(3) Zaskalski - Bartel
White: Kg2,Ng1,Ra3,Rb5, pp.a2,d3,e4,f2,g3,h4;
Black: Kf6,Ne7,Rc2,Rc8, pp.a7,d6,e5,f5,g6,h5.
1. ...Nc6 – the Black plans a correct knight transfer, but completely forgets about opponent’s counter-play. Afterwards 2.Rb7 followed, with …Ke6 3.Rg7 Kf6 and a draw. The correct decision, however, would be to defend the seventh rank first of all: 1. ...R8c7!.
(4) Adams - Wahls
White: Kg1,Qd1,Ng4,Bd4,Rb7, pp.b4,c3,d5,f2,g2,h3;
Black: Kg8,Qe8,Nd3,Bd8,Rf8, pp.b5,c4,d6,e4,g7,h5.
The question is: how to defend the g7 square – after 1. ...Be7 Black is OK, but isn’t it better to exchange the rooks and get rid of the theats along the seventh rank once and for all?
1...Rf7? 2.Nh6! gxh6 3.Qxh5.
Now the rook blocked h5 square.
3…Ne5 (3. ...Nf4!?) 4.Bxe5 dxe5 5.Qg6 Kf8 6.Qxh6 Kg8 7.Qg6 Kf8 8.Rb8 Rf6
9.Qh7, and White won.
(5) J.Polgar - Anand
White: Kc1,Nd4,Rd2,Re1, pp.b2,b3,c2,f4,g2,h2;
Black: Ke7,Be8,Ra8,Rd8, pp.a6,b7,e6,f7,g7,h7.
After 1. ...Kf6 White does not threaten anything in particular. But Black decided to play actively:
1. ...Rd5? and after 2.Nxe6! apeared without a pawn and without compensation. Here a pin and a discovered check decided result.
(6) Weng - Lalic S.
White: Kf3,Re1,Re7, pp.b2,c3,d4,f4,g5,h4;
Black: Kf7,Ra5,Rb6, pp.b3,c4,d5,f6,g7,h7.
Both opponents displayed some “high class” in a rather simple endgame. Firstly Black retreated to the eighth rank, allowing the adversary to mate the king:
A fatal mistake. 1. ...Kg6 was correct with subsequent even play.
Now White fails to finish the game spectacularly with 2.g6!! and a mate.
2. ...Kf7 3.R1e7 Kg6, and the tedious game ended in a draw.
(7) Korchnoi - Karpov
White: Kg2,Qg4,Bd3,Be5,Re2, pp.a3,b2,d4,g5,h3;
Black: Kg8,Qf7,Nf3,Bb4,Rf8, pp.a6,b7,d5,e6,g7,h7.
Prophylactic move 1.Bg3! granted White substantial advantage, but Korchnoi decided to play actively: 1.g6, and after 1. …hxg6 2.Bg3 could receive 2. …Nh4 3.Kh2 with forced repetition.
Now let us consider the third type of prophylactic, designated as p3. Every player from a beginner to a super-grandmaster can bring out dozens of practical examples, when, grabbing the piece and making a move one instantly realizes that it leads to disaster. This happens to every player, but what is the underlying cause? The matter is that when we use prophylactic of p1 and p2 types, we see the oppponent’s threats, but after our move some of the tactical elements of the position can change or new elements appear.
It happens rather often that while there is no immediate threat at the current moment, it emerges after opponent’s inaccurate move which offers new possibilities. Therefore, prophylactic of the third type can be defined as the ability to take into account the change of tactical elements of a position after specific move.
(8) Dshunaev - Lputian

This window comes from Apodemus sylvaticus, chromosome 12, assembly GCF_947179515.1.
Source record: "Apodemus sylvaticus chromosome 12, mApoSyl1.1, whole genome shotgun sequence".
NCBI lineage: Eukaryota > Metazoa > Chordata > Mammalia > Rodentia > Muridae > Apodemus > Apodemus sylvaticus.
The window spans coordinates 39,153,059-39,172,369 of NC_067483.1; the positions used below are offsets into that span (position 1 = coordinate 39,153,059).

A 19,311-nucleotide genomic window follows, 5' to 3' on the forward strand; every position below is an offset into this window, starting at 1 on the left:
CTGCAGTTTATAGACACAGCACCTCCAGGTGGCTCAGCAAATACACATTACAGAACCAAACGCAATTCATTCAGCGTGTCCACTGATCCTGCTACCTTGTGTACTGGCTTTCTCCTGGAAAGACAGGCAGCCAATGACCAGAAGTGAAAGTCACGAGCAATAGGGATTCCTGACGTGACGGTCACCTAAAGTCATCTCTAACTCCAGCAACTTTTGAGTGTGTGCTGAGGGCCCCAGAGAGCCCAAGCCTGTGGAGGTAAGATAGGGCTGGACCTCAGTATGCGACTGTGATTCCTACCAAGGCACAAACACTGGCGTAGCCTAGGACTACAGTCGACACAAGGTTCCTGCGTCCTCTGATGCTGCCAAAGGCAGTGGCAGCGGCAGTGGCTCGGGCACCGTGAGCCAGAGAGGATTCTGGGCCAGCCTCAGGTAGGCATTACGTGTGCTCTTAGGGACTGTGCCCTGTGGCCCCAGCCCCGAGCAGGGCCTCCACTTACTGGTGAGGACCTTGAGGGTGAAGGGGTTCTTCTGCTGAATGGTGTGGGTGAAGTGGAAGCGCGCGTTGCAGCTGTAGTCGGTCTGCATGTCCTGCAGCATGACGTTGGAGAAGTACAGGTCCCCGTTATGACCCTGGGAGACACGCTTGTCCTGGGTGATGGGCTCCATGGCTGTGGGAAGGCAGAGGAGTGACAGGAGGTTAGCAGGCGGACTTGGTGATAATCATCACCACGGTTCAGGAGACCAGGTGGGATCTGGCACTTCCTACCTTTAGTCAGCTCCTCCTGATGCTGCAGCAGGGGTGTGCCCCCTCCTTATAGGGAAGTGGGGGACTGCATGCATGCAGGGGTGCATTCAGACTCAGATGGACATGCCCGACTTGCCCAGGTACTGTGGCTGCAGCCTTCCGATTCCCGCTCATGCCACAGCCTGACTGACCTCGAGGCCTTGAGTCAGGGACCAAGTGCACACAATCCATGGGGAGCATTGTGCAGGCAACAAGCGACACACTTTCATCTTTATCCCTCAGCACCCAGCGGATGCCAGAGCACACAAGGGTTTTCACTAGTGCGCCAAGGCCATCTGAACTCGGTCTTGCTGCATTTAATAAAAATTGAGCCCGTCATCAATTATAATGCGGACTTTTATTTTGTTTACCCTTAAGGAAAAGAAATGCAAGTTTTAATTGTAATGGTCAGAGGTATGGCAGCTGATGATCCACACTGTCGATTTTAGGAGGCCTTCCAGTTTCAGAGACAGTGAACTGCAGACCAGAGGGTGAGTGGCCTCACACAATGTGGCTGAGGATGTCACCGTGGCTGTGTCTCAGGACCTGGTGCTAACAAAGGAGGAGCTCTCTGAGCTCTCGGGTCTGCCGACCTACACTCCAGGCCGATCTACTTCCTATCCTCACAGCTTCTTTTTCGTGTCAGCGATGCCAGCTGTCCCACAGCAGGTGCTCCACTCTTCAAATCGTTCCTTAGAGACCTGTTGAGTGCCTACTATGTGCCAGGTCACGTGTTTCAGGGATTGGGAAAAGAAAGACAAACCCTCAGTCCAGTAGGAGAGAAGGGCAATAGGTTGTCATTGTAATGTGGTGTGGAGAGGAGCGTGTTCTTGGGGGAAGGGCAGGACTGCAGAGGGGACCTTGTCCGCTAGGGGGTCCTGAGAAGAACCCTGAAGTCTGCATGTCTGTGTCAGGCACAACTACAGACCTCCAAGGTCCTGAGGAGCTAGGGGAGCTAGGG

White: Kg1,Qe3,Nf6,Bg2,Rb1, pp.a3,c3,f2,g5;
Black: Kf8,Nd3,Nf7,Bc8,Bg7,Ra8, pp.a4,c4,d5,e6,g6.
There is no danger of Qc5 so far, but after Black’s move 1. ...Nde5 the response 2.Qc5 led to mate, 1-0.
(9) Zhu - Hurtidze
White: Ke1,Qc3,Ne2,Bd3,Ra1,Rh1, pp.a3,b2,c4,e3,f2,g2,h2;
Black: Kg8,Qa5,Nc6,Bc8,Ra8,Rf8, pp.a7,c5,d7,e6,f6,f7,h7.
Here b2-b4 does not threaten yet, but after 1. ...Ba6? the move 2.b4! wins the game.
(10) Bartel - Ivanov S.
White: Kb1,Nc2,Nf3,Rc1,Rg1, pp.a2,b2,d4,e5,g2,h4;
Black: Kg8,Nc6,Ne4,Rc8,Rf8, pp.b5,b7,d5,e6,g6,g7.
After 1.Na3! Na7 2.Rxc8 Rxc8 3.Rc1 a pair of double pawns determines White’s advantage, but in order to reinforce the position Bartel decides to transfer the knight to с5.
1.Nce1?? - after this move the rooks cannot defend each other and 1. …Nxd4! Follows with extra pawn for Black.
(11) Woitaszek - Bartel
White: Kf1,Qg4,Nc6,Ne1, pp.a4,b5,f2,g3,h2;
Black: Kf8,Qb1,Nc3,Nf7, pp.d6,h3.
White has sheer material advantage, and he decides to eliminate yet another troublesome opponent’s pawn with 1.Qxh3?
But suddenly 1. … Qe4! follows, and White is forced to surrender a piece: 2.f3 Qe2 3.Kg1 Qxe1 4.Qf1, and here 4. …Qe3 5.Qf2 Qd3 6.b6 Nxa4 7.b7 Qb1 led to winning the game.
It would be erroneous to assume that the prophylactic thinking has purely defensive aims—sometimes the prophylactic decisions demand activity in order to forestall opponent’s activity. “Chess is timing”,-- as the great Fisher used to say.
(12) Mikenas - Khasin
White: Kg1,Qe3,Nd4,Ne2,Bb1,Rd1,Rf1, pp.a2,b3,c4,e5,f4,g2,h3;
Black: Kh8,Qc5,Nb8,Nh6,Bb7,Rc8,Rf8, pp.a6,b4,d7,e6,f5,g7,h7.
Here Black threatens with 1. …g5! 2.fxg5 Nf7, destroying White’s centre, and it is therefore necessary to do something about that quickly.
1.g4! fxg4 2.hxg4 Nxg4 3.Qd3! g6.
After 3. ...Rf5 4.Qh3 Black would lose an exchange.
4.Qh3 Nxe5 5.fxe5 Qxe5 6.Qh6!
Now the struggle for the file begins and White creates the threat of Bxg6.
6. …Kg8 7.Rxf8 Rxf8 8.Rf1 Rxf1 9.Kxf1 Qf6 10.Ke1 Nc6, and after 11.Nf5 White has winning chances.